Undeclared cash-in-hand payments no longer eligible for tax deduction in new ‘black economy’ crackdown.

 

As an element of the recently-created ‘Black Economy’ task force, new laws coming into force for the 2020 income year now make it illegal for cash payments to be claimed as a deduction where they have not been declared as income.

Although much talk has been made of the tax impact of large multinational companies operating in Australia and their failure to pay reasonable amounts of tax, the Australian government and the ATO are also targeting the ‘small end of town’ in new anti-avoidance regulations that came into force on 1 July 2019 (the beginning of the 2020 income year).

The ATO claims that many small businesses or independent contractors are unfairly flouting the law by using cash payments to avoid meeting their PAYG obligations.  Whilst cash payments are fairly common, especially in some industries, the ATO claims that a significant amount of revenue is lost to businesses claiming deductions on cash payments to contractors that are not declared and thus not subject to pay-as-you-go withholding and other reporting obligations.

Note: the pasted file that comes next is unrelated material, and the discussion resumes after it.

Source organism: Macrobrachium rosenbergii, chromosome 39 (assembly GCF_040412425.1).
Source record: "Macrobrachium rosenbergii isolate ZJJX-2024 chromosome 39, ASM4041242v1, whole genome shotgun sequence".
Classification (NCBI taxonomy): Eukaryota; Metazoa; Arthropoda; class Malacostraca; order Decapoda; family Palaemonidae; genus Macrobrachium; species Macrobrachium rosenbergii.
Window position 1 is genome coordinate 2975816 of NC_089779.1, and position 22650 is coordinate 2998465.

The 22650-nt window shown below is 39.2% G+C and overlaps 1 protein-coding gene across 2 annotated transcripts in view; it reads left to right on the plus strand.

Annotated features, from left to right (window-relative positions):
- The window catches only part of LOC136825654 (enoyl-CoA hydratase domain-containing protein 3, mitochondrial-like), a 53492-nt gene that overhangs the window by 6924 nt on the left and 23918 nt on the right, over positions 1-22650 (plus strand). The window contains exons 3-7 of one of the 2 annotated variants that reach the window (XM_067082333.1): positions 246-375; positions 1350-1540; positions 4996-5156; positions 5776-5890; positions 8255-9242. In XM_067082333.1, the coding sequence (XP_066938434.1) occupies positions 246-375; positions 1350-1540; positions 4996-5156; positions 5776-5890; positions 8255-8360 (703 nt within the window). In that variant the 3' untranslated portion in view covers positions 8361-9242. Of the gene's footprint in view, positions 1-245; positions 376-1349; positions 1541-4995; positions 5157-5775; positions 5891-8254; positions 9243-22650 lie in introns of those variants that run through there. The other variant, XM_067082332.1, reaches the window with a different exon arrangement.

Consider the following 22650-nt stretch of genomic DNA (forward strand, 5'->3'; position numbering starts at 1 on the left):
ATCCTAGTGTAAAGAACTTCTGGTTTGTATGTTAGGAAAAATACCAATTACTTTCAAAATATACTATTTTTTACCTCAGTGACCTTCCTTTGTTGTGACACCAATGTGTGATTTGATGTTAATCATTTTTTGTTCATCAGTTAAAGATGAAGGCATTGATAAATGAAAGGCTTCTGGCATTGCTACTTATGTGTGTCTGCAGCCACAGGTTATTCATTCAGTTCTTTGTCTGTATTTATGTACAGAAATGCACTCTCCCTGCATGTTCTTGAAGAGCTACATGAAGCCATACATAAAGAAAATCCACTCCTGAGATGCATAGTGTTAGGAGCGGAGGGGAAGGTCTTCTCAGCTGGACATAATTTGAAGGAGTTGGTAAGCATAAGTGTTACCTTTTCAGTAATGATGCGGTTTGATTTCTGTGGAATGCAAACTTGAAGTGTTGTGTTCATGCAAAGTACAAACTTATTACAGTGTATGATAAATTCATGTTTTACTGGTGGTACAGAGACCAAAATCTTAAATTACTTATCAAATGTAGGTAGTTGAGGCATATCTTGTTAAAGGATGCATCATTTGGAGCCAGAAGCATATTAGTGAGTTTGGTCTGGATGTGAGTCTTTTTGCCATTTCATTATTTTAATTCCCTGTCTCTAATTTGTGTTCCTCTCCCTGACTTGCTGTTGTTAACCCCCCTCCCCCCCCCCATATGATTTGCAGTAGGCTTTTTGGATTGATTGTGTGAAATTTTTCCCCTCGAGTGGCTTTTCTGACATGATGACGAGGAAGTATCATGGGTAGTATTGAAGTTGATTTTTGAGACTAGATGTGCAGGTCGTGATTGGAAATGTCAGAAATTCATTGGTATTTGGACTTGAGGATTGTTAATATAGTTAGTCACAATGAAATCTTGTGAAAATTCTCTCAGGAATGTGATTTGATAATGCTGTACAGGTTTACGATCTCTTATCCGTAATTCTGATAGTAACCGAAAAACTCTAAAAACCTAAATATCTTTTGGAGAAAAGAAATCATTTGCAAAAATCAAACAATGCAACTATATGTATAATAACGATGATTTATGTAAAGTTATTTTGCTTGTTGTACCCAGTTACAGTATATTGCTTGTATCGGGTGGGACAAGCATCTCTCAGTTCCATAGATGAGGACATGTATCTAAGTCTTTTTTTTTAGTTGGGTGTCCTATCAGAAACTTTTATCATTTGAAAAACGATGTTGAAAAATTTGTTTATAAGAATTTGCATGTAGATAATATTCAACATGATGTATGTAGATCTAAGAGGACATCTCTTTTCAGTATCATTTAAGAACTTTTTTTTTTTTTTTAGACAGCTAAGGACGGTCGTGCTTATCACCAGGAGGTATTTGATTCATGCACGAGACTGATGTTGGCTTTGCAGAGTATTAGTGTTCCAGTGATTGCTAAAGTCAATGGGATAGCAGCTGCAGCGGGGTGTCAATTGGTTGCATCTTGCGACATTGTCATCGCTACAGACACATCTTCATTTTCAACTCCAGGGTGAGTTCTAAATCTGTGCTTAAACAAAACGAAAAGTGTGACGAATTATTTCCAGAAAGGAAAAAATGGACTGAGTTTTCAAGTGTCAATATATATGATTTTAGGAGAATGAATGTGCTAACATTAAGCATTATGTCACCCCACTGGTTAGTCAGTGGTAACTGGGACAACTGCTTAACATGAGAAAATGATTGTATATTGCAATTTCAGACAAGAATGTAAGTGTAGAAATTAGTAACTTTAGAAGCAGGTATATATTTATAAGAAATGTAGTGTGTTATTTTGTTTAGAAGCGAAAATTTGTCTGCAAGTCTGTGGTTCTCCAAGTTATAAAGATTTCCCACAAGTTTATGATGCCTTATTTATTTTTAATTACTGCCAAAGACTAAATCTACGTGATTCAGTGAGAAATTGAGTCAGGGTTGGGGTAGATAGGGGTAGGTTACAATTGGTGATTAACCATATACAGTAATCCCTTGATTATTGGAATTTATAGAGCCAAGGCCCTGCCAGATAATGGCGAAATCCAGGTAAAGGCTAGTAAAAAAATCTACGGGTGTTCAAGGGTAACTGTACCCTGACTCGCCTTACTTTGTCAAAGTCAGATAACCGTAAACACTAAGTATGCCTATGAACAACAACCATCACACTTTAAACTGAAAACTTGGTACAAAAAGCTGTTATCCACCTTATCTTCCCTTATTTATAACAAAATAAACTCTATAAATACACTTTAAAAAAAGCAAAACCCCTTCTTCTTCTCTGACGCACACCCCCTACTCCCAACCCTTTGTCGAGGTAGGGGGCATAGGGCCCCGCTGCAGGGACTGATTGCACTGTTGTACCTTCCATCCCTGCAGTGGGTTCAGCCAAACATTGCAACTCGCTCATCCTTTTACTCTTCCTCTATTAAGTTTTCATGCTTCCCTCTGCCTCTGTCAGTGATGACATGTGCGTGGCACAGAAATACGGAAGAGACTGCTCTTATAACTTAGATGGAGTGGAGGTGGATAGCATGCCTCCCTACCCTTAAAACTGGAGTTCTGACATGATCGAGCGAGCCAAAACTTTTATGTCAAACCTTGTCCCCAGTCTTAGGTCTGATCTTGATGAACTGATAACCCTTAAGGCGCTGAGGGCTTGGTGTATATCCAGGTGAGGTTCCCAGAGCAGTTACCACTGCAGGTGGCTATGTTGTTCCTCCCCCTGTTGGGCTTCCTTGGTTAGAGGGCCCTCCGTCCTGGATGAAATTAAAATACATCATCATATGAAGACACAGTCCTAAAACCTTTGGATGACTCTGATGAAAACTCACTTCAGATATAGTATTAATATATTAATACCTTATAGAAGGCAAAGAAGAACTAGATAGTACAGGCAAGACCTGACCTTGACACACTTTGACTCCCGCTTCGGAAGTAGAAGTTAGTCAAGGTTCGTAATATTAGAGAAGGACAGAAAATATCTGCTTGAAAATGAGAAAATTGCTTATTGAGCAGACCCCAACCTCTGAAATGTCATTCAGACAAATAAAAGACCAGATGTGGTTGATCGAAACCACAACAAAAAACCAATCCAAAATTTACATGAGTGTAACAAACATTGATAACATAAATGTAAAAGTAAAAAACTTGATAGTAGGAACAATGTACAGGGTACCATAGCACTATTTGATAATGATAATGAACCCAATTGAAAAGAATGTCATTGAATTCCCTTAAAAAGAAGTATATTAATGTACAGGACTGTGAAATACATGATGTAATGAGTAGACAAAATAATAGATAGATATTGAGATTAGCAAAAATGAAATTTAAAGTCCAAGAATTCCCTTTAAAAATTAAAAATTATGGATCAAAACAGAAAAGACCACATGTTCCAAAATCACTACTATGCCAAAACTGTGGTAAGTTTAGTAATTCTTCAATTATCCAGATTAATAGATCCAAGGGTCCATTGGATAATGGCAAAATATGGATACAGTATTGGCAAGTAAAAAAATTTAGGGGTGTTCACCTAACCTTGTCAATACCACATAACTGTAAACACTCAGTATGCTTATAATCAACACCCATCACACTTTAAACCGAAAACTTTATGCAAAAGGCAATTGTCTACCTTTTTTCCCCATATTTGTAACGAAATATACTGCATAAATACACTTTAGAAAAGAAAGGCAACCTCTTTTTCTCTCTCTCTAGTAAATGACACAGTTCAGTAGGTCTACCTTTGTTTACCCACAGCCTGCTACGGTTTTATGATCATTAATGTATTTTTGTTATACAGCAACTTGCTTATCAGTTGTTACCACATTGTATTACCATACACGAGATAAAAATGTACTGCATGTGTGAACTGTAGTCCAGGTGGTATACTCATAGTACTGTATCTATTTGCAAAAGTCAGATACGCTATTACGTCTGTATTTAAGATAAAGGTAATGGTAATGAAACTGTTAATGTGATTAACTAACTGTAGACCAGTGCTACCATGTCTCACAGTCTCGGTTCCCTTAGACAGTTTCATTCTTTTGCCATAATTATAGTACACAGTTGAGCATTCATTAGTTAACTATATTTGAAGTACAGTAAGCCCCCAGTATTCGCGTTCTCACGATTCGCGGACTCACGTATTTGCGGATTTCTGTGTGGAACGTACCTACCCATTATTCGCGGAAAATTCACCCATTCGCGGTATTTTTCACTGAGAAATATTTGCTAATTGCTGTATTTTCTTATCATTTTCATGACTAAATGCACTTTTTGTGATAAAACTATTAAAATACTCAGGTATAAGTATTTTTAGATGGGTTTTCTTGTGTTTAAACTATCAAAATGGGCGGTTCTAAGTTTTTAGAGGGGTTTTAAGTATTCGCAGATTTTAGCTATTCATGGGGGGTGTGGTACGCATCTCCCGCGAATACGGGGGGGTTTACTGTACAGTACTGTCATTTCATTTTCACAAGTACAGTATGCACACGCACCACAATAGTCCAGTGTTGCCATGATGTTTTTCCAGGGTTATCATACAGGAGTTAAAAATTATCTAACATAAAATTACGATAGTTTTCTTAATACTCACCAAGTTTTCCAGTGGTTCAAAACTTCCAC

The ATO also claims that some businesses may also deliberately choose to not declare cash payments made to employees or contractors in order to gain an unfair advantage over competitors.  The new measures may act to level the playing field amongst businesses and prevent illegal transactions.

The new laws also apply to payments that have been made to contractors where a valid ABN has not been supplied, meaning that businesses will need to be extra vigilant.

These changes are an additional thing to keep in mind for small businesses who already face hefty tax reporting obligations.  Businesses who flout the new undeclared cash payments rules, either deliberately or accidentally, may find themselves with a heightened tax assessment or other penalties imposed by the ATO.

As always, it is especially important to be aware of your tax and tax reporting obligations, especially if your business frequently deals with cash payments – common with restaurants, pubs, hairdressers or salons, retail shops and tradies.

If you have any questions or concerns about your tax, if you’ve received communication from the ATO, or if you otherwise believe you could be in breach of your tax obligations contact us for a free, no-obligation 30 minute appointment.

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